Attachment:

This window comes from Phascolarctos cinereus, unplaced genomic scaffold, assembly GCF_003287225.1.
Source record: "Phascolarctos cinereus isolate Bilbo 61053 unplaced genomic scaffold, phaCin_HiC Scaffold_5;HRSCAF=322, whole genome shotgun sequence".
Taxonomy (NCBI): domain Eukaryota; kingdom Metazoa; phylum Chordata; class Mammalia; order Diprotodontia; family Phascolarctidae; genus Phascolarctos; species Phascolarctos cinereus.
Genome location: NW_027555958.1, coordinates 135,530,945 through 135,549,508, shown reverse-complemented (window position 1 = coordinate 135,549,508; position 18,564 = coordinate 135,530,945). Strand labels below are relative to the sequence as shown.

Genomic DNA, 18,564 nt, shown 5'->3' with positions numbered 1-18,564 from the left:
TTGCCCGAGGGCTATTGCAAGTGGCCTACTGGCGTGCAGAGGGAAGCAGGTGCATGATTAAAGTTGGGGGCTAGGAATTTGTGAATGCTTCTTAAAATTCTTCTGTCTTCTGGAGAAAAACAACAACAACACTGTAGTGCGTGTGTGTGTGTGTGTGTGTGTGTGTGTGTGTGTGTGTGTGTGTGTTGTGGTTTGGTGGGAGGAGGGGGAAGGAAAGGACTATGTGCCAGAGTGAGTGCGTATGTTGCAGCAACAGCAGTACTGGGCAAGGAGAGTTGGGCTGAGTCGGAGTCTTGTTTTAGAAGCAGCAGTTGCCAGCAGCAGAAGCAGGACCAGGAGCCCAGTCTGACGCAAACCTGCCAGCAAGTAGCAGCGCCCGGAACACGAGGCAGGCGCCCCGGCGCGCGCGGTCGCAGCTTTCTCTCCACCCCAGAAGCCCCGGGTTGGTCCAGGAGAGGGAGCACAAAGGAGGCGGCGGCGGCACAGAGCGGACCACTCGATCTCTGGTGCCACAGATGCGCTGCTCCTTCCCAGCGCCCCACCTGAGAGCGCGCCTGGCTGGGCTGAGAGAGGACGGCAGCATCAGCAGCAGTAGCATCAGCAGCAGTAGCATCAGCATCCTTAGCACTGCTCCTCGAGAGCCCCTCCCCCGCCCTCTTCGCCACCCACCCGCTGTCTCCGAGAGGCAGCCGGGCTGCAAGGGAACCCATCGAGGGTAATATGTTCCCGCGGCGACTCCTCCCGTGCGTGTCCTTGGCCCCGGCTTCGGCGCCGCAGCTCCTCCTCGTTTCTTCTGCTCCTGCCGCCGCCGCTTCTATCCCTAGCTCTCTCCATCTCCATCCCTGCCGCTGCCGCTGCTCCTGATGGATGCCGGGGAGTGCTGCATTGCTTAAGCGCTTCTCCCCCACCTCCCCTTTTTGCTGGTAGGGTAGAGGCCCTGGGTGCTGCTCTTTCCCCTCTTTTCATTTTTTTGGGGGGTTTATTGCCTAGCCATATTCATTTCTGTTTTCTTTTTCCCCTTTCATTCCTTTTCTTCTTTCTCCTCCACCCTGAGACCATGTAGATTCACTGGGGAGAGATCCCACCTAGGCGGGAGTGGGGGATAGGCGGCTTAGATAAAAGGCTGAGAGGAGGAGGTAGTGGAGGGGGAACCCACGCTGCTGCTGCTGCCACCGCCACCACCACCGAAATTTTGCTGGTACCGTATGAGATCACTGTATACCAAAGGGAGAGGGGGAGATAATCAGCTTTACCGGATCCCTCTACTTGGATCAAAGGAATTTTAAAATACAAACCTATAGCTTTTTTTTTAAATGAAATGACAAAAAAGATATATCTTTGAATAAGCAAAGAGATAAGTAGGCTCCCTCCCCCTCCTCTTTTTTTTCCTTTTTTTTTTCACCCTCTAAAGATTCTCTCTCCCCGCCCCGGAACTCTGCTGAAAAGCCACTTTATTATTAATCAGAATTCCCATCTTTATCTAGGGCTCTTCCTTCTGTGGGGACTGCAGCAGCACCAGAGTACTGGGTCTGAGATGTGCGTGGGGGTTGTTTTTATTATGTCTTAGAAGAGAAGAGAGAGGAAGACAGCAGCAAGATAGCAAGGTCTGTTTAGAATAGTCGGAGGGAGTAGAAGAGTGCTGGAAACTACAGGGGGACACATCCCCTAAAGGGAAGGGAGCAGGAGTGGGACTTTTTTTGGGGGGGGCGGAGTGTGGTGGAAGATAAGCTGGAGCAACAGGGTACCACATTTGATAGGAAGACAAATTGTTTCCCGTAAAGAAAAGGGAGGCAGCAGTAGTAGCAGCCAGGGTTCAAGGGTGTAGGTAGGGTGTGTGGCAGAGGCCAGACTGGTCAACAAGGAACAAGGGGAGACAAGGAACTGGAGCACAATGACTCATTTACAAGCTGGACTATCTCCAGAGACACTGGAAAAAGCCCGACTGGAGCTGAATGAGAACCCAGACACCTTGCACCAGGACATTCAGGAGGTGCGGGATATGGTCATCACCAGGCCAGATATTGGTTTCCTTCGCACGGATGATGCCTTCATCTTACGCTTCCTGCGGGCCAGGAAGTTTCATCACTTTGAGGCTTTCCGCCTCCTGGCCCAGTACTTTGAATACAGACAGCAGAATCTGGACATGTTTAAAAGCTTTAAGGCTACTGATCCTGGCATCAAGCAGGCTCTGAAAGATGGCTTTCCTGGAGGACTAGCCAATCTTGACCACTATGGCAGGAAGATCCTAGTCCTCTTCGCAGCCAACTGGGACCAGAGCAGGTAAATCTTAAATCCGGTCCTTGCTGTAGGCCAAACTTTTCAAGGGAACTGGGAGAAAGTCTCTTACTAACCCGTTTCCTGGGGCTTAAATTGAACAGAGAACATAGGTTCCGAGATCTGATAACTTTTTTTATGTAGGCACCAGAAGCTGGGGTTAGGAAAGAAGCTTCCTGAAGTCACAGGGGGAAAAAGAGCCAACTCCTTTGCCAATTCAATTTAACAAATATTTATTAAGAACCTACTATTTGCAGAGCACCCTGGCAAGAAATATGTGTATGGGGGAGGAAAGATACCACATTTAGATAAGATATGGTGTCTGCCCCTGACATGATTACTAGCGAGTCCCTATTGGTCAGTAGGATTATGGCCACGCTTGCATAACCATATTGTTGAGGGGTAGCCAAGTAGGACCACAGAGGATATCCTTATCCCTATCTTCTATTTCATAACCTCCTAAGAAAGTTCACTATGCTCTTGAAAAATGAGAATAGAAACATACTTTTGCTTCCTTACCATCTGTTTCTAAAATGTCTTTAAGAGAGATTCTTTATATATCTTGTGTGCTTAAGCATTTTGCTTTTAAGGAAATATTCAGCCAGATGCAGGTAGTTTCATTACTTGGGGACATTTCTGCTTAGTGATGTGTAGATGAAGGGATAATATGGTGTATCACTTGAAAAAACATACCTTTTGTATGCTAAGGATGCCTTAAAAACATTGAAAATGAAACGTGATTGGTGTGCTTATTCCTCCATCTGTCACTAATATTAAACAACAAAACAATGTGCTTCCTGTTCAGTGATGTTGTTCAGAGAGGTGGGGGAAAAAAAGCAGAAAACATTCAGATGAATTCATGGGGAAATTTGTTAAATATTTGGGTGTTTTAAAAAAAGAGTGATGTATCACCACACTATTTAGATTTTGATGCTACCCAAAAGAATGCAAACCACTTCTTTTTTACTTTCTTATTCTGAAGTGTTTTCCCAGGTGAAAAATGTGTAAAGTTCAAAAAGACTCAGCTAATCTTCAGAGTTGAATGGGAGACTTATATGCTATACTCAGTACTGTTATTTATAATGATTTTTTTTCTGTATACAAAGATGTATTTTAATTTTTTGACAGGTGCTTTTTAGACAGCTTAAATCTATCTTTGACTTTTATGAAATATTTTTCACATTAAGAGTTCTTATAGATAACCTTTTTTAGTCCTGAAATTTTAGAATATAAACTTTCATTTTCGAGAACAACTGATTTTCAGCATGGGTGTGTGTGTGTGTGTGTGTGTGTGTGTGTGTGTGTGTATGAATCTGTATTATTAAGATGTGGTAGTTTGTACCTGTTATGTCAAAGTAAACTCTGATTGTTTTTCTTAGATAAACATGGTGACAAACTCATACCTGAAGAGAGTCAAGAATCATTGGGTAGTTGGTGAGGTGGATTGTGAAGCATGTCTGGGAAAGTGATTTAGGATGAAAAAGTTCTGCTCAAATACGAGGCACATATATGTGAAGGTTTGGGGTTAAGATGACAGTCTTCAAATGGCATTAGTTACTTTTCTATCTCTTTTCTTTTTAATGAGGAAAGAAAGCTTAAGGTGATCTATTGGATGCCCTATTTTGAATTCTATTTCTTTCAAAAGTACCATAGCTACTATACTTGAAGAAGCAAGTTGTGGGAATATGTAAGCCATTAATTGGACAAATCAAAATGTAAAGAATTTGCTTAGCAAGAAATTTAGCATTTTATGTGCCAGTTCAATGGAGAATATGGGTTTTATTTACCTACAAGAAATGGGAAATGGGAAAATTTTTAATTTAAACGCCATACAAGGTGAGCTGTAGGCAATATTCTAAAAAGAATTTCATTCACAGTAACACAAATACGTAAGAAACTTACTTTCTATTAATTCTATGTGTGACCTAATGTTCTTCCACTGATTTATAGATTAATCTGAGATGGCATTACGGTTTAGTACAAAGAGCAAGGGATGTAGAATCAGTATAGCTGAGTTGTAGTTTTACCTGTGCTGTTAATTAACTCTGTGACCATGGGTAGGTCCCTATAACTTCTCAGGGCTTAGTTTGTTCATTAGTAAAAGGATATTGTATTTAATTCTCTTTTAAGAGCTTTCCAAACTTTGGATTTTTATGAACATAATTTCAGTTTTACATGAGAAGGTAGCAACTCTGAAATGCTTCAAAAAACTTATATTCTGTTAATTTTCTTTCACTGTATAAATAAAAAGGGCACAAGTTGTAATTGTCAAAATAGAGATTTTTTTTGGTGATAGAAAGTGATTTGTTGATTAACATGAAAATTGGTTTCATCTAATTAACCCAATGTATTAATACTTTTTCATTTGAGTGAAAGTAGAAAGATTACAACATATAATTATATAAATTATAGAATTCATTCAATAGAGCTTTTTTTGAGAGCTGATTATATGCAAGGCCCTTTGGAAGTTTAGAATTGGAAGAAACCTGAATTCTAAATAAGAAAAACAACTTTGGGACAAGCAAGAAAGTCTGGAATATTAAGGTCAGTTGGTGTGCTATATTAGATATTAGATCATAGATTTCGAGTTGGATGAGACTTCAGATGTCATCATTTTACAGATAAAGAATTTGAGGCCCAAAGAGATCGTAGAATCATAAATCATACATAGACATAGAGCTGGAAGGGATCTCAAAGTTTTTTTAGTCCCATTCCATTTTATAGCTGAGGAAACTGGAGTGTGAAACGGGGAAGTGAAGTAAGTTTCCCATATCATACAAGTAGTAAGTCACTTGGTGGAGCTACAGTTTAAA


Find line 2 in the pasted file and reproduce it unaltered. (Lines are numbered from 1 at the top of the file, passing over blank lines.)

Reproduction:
Source record: "Phascolarctos cinereus isolate Bilbo 61053 unplaced genomic scaffold, phaCin_HiC Scaffold_5;HRSCAF=322, whole genome shotgun sequence".